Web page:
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Improvements by 2020? Computer says NAO

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LGC’s essential daily briefing.

Today’s big interview: Tower Hamlets mayor John Biggs

Devo resurrection of the day: Fresh bid for Leeds City Region deal

Today’s top comment: Richard Humphries on integration

Reading the National Audit Office’s most recent reports reveals the government is not exactly on track to deliver on big ticket commitments in relation to settling refugees, improving child protection, tackling the housing crisis and integrating health and social care in this parliament as promised.

The NAO’s latest report focuses on the government’s efforts to encourage integration of health and social care services by 2020. It has found the government is coming up short. The NAO said integration had been hindered by rising demand and financial pressures on local government and the NHS. The government had failed to address barriers to integration such as misaligned financial incentives across health and social care, workforce challenges, and resistance to information sharing, the NAO said. To top it all off, the £5.3bn spent through the better care fund had not reduced emergency admissions by 106,000 as targeted – in fact, admissions rose by 87,000, costing £311m more than planned. 

In January the NAO turned its attention to the housing crisis and examined the government’s ambition of building a million new homes between 2015 and 2020. Here the NAO had two bones to pick with the government. First, it said delivering a million new homes by 2020 “[did] not require a substantial change in the number of homes delivered in England each year”. In fact, according to the Chartered Institute of Housing, the government’s target would not actually provide enough homes to keep pace with need. Some critics also claimed the government did not believe it would hit its underwhelming target anyway, as it had stopped referring to “one million homes in this parliament” and started to talk about “one million homes by the end of 2020” – after the next general election. Perhaps the housing white paper could come to the rescue? Then again, perhaps not if LGC’s acting news editor David Paine is right.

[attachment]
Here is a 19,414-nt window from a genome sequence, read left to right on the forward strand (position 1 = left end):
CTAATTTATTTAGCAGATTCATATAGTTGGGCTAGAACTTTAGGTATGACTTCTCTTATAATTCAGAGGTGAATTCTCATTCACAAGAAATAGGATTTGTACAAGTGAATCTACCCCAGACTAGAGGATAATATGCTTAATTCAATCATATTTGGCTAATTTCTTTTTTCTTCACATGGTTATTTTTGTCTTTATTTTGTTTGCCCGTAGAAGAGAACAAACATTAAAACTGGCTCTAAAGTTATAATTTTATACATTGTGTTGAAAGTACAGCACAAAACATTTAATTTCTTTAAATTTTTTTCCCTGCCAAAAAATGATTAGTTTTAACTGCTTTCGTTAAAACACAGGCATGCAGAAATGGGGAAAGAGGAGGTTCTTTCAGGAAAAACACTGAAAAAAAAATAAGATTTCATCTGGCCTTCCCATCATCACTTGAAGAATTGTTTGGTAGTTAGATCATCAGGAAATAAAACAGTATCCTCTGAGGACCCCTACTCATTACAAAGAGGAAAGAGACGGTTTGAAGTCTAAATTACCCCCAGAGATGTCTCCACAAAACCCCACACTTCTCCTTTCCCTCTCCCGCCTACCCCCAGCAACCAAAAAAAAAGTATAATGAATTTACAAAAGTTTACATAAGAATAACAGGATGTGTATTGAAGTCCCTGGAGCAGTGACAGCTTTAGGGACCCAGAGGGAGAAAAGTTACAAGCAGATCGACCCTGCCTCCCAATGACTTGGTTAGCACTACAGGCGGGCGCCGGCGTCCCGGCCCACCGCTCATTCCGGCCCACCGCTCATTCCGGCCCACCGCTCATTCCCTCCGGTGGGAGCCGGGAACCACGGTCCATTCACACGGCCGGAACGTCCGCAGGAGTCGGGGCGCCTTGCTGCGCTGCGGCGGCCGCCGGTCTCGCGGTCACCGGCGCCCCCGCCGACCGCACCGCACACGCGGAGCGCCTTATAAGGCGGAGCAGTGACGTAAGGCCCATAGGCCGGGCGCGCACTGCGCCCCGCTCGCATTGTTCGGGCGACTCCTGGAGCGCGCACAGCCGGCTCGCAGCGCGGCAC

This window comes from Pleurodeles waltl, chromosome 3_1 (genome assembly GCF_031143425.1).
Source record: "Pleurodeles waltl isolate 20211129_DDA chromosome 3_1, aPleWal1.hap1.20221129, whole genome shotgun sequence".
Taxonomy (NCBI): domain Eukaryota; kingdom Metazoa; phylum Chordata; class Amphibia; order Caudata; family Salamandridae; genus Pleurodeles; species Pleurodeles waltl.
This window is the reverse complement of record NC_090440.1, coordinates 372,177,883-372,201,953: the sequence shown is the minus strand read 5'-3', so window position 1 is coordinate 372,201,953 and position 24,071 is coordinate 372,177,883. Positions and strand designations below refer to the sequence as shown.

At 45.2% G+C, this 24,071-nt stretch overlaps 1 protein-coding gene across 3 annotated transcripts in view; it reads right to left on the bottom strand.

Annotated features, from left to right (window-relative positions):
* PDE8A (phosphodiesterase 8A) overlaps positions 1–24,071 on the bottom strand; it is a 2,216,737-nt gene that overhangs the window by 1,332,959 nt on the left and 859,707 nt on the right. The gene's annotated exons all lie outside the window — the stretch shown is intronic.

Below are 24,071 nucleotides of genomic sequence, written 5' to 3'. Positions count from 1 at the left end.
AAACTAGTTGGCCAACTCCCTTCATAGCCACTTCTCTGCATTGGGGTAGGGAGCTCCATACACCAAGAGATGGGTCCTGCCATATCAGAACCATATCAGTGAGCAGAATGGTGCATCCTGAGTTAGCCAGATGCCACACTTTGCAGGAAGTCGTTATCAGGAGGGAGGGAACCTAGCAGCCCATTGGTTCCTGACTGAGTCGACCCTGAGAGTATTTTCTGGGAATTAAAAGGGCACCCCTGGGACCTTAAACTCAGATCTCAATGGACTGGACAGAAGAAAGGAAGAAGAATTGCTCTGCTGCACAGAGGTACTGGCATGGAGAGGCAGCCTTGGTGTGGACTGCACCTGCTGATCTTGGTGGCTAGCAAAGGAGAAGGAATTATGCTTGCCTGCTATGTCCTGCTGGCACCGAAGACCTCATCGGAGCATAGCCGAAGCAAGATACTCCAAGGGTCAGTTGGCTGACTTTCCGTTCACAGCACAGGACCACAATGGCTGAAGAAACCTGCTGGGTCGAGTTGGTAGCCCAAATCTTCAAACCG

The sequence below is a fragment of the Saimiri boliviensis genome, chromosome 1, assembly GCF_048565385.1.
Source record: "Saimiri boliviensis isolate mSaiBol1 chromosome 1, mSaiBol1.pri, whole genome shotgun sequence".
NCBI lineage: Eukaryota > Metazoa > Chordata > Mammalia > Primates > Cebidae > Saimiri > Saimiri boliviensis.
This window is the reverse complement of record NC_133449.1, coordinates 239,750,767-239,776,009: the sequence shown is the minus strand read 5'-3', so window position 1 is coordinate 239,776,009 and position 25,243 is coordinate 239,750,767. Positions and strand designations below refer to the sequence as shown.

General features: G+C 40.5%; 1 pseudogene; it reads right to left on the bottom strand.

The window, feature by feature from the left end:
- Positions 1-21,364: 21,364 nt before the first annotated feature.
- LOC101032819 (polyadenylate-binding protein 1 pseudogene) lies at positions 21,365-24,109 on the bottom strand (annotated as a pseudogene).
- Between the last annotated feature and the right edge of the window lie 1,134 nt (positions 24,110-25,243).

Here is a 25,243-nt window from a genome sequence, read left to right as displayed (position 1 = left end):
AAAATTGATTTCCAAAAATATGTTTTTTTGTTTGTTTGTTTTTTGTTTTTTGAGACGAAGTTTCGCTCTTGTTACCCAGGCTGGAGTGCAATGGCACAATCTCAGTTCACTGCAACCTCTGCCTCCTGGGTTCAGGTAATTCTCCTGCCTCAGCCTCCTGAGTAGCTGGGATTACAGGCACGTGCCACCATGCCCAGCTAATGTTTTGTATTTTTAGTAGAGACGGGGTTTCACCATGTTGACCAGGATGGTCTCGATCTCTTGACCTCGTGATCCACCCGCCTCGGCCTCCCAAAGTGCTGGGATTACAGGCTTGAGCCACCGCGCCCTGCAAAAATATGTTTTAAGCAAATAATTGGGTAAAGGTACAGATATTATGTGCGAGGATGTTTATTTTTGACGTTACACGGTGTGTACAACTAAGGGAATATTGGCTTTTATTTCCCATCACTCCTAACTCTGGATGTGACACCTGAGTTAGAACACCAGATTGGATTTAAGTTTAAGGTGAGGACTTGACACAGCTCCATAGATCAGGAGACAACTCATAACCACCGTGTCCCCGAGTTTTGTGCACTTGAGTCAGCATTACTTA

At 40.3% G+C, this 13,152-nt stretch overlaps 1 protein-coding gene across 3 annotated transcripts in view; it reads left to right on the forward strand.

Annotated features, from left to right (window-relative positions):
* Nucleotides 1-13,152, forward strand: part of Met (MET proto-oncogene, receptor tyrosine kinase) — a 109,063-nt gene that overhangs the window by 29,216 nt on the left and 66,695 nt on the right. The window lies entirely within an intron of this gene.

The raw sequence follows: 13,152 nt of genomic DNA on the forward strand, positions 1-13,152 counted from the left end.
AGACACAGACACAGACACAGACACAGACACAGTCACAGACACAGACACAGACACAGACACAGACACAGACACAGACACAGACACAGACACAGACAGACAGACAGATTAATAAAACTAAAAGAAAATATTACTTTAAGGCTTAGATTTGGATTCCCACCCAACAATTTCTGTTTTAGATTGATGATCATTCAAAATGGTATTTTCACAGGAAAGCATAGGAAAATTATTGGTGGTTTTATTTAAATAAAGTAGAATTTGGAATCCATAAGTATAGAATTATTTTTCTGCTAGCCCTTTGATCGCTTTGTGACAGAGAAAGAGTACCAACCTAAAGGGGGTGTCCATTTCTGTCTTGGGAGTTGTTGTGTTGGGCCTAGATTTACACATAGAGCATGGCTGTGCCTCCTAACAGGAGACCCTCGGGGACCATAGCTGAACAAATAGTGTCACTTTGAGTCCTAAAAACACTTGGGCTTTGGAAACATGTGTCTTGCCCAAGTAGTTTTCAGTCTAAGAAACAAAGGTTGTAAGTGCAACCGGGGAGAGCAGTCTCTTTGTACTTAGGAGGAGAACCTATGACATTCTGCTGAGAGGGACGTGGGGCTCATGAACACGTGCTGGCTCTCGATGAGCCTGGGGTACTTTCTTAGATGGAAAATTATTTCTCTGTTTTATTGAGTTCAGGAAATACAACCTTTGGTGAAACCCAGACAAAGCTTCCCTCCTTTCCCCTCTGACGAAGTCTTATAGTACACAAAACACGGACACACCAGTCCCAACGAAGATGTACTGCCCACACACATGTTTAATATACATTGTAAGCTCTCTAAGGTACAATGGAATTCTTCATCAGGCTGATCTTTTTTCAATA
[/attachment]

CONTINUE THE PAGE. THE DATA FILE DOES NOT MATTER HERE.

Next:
Refugees and this country’s response to the crisis has been in the news again after the government announced last week it is to shut down the scheme to bring unaccompanied child refugees to the UK under the ‘Dubs’ amendment. In September 2016, the NAO warned that even though the government thought it could settle 20,000 refugees by 2020, a closer look at the figures told a different story. The government said it could meet the 20,000 target, based on the number of “informal pledges” made by councils to provide the necessary services for refugees. However, the NAO suggested these “indicative” agreements were meaningless until formalised and warned 4,390 new homes and 10,664 childcare or school places would be necessary to make it work. Councils that had not committed to participating in the scheme – more than a third according to LGC’s July research – cited concerns about funding and existing pressure on housing and schools.

Child protection was under the NAO’s microscope in the autumn. Since 2010 the government has taken a range of actions including reforms to social work, a revision of statutory guidance, and the allocation of £100m to promote innovation in child protection. However, the NAO’s report on child protection said the Department for Education’s initiatives had achieved “disappointing” results; that the quality of child protection was “unsatisfactory and inconsistent” across the country; and that this suggested “systemic rather than just local failure”. It said government intervention in failing organisations often came too late, and because the DfE did not collect data on outcomes for children in need aside from in education, councils and central government had no way of telling which approaches were effective. It urged the DfE to “step forward and show a sense of urgency and determination in delivering on its responsibilities” in order to fulfil its ambition for widespread improvement by 2020.

Most would agree that what the government says it wants – whether its helping vulnerable refugees, protecting children in need, providing adequate housing and improving health and social care – are laudable aims. However, the NAO’s analysis suggests the government’s delivery to date has been patchy.

With the Institute for Government recently warning that Brexit will engulf already-overstretched Whitehall departments (if it hasn’t already), there’s a chance more balls will be dropped.

Based on the NAO’s assessments, prime minister Theresa May has got a big job on her hands if she is to create a country that works for everyone.

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